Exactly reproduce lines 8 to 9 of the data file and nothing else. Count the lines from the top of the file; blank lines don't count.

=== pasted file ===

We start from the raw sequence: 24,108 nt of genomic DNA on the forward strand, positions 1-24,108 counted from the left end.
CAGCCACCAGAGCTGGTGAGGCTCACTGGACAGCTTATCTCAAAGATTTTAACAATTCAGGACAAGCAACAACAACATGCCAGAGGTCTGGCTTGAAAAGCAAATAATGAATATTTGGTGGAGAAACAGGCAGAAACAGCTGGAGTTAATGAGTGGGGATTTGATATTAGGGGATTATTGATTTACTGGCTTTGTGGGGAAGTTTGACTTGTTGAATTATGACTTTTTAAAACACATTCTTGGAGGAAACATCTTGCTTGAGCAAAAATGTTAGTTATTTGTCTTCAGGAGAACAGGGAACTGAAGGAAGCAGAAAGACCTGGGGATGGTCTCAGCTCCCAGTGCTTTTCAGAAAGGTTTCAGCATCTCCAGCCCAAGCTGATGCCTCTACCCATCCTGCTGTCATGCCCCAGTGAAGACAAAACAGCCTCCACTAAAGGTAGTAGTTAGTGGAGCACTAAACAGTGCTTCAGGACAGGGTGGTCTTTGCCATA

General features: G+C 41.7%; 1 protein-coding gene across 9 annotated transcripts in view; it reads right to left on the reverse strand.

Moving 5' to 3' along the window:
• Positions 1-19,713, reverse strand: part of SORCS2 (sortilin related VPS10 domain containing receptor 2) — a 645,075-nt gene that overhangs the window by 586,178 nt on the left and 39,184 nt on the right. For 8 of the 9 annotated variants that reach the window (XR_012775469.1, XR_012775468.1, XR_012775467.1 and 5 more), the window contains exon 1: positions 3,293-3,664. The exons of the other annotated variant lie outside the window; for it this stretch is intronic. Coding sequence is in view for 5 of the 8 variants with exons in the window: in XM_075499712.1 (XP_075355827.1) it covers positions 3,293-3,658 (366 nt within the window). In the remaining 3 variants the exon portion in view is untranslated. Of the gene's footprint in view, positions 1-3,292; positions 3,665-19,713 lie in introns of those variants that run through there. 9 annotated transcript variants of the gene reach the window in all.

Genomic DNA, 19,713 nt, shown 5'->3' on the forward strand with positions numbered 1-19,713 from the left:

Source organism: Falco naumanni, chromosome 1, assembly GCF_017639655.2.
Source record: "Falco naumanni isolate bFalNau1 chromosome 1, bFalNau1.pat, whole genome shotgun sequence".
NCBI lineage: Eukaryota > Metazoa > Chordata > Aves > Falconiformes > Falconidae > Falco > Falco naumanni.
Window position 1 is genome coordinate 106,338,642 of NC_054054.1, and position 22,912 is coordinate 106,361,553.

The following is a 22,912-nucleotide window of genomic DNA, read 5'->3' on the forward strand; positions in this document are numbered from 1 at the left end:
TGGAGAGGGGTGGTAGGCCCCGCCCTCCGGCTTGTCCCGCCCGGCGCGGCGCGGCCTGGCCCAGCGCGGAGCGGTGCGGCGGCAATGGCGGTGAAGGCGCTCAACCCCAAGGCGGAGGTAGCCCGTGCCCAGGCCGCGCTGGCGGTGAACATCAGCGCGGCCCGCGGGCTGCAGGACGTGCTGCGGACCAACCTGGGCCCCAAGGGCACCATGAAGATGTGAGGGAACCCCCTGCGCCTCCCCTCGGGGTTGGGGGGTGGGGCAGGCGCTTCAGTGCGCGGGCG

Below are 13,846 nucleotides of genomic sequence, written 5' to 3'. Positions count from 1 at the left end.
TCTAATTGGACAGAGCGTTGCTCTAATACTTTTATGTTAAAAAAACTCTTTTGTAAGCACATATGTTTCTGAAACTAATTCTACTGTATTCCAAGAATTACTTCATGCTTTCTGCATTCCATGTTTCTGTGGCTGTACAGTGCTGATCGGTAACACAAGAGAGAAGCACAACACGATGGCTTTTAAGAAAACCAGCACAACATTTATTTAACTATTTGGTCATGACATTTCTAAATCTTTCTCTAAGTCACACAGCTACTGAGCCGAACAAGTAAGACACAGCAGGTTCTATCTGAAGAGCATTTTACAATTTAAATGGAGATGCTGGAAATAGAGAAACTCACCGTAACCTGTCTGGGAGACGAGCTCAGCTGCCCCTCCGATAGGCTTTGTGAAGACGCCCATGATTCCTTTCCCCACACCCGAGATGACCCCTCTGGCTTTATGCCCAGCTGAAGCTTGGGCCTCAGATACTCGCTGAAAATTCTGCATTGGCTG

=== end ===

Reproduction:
Source record: "Falco naumanni isolate bFalNau1 chromosome 1, bFalNau1.pat, whole genome shotgun sequence".
NCBI lineage: Eukaryota > Metazoa > Chordata > Aves > Falconiformes > Falconidae > Falco > Falco naumanni.